Commanding a superior view of Barry Island and the Bristol Channel, St Nicholas Church stood for hundreds of years like a beacon to passing sailors. It would have been a familiar sight and a landmark to the mariners' of old. Located by the modern A4050, it was the former parish church and would have formed a part of the network that was the medieval village of Barry; it also contains the mortal remains of many of old Barry’s former villagers' and no doubt those of its more affluent locals'. Unfortunately, in regard to the de Barri family there are no monuments to them or their patronage as is common with many of the Vale’s older churches’ (their line died out in the 14th century). There is but an echo of the final resting place of the de Barri family as ‘dressed-lias stone coffin shaped slabs’ were located in the customary chancel position; this was often reserved for the local gentry, the closer to the alter, the closer to God. There are no gravestones that predate the 18th century as what you now see it an inferior Victorian facsimile of the real thing; the medieval church was destroyed in 1874. The Victorians had an unfortunate habit of knocking down medieval and post medieval buildings and erecting near copies of the real thing on the former site; Margam and St. Augustine’s Church in Penarth are fine example of the Victorians’ demolishing the very thing they intend to replicate.
Detailed information is unfortunately lacking regarding the medieval church, we do know though that it was smaller than the present church and although aligned slightly off angle to the present church, it did occupy roughly the same ground. Its name is derived from the patron saint of sailors' (St Nicholas) which is fitting given that it is contiguous with the local harbour. The medieval church could have been Norman in origin; this is reinforced by a ‘circular sutton-stone style Norman font’ although no other evidence from this period is extant. The original church was small being around 14 meters in length by 5.9 meters. The church was basic and encompassed a chancel and nave. The church features dressed-stone lancet windows (a feature of early Gothic ecclesiastical architecture). Its door was again of Vale limestone but chamfered, again a common feature of stone building from the medieval period denoting a well-constructed building. The windows apparently also possessed iron grilles and internal shutters and it is possibly that the roof was actually thatched during this phase. We also know that the church interior floor was possessed of crushed up robbed Roman bricks, the first phase walls also contained Roman brick again they would have all come from the Knap Glan-Y-Mor site.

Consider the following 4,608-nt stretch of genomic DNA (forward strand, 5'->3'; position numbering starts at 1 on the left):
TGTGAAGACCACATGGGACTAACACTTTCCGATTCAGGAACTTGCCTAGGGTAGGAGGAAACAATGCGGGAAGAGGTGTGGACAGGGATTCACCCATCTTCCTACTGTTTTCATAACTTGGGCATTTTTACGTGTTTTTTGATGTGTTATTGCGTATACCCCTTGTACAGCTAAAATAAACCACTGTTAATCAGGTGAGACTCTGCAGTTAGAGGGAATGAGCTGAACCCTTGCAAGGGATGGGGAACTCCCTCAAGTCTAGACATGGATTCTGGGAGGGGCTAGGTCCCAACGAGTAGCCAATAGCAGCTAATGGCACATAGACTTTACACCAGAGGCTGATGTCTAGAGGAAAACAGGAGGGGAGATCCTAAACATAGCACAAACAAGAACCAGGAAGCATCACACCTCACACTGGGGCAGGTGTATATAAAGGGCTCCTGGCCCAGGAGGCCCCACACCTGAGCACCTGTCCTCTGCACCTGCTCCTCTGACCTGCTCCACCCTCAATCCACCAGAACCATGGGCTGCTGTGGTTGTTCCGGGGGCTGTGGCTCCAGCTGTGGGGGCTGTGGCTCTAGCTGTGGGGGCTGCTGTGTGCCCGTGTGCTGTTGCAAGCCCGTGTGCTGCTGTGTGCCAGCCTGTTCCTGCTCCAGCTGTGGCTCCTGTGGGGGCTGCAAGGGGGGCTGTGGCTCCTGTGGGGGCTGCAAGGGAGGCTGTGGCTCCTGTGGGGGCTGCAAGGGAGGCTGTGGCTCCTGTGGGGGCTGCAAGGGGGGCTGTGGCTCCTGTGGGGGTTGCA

(Multi-phase plan depicting the medieval church, the Victorian church, church boundary and the priest's house.)
During the 15th century the church underwent a number of changes. The roof seems to have been possessed of the now universally popular Cornish slates with glazed, serrated ridged tiles just like the castle and the chapel on the island. The chancel was rebuilt owing to subsidence, but funds must have been lacking as the walls were bonded with clay rather than mortar as in the first incarnation of the church. A commodious Perpendicular door was erected as was a 'carved stone bracket for a statue of the patron saint' added over the south inner door. It seems that St Nicholas’ was also to benefit from that popular 15th century innovation in churches, the rood screen. The chancel arch was rebuilt in a flat, pointed style, possibly to accommodate the rood screen.
It seems likely that the church yard during the medieval period only had one actual wall (the north side), the rest seems to have made-do with earth banks and ditches. This is reinforced by the discovery of late thirteenth to early fourteenth century pot shards in the bottom of the S.E corner ditch. Most of the burials were located to the south of the church yard, some were marked by rough slabs. At the S.E. side of the churchyard there existed a 10 meter squared ditch enclosure as well as a stone structure; it's exact purpose remains a mystery, but the excavators assert that it may have had some agricultural function associated with the collection of tithes for the priest or/and the glebe. The priest's actual living was literally provided for by the community and the actual tithe was traditionally ten percent of crops and animal produce as well as the glebe land hence there is some credibility in this structures function being related to the churches' form of revenue. During a later medieval phase a dry stone wall was constructed over this area, this came to form the east side of the church yard.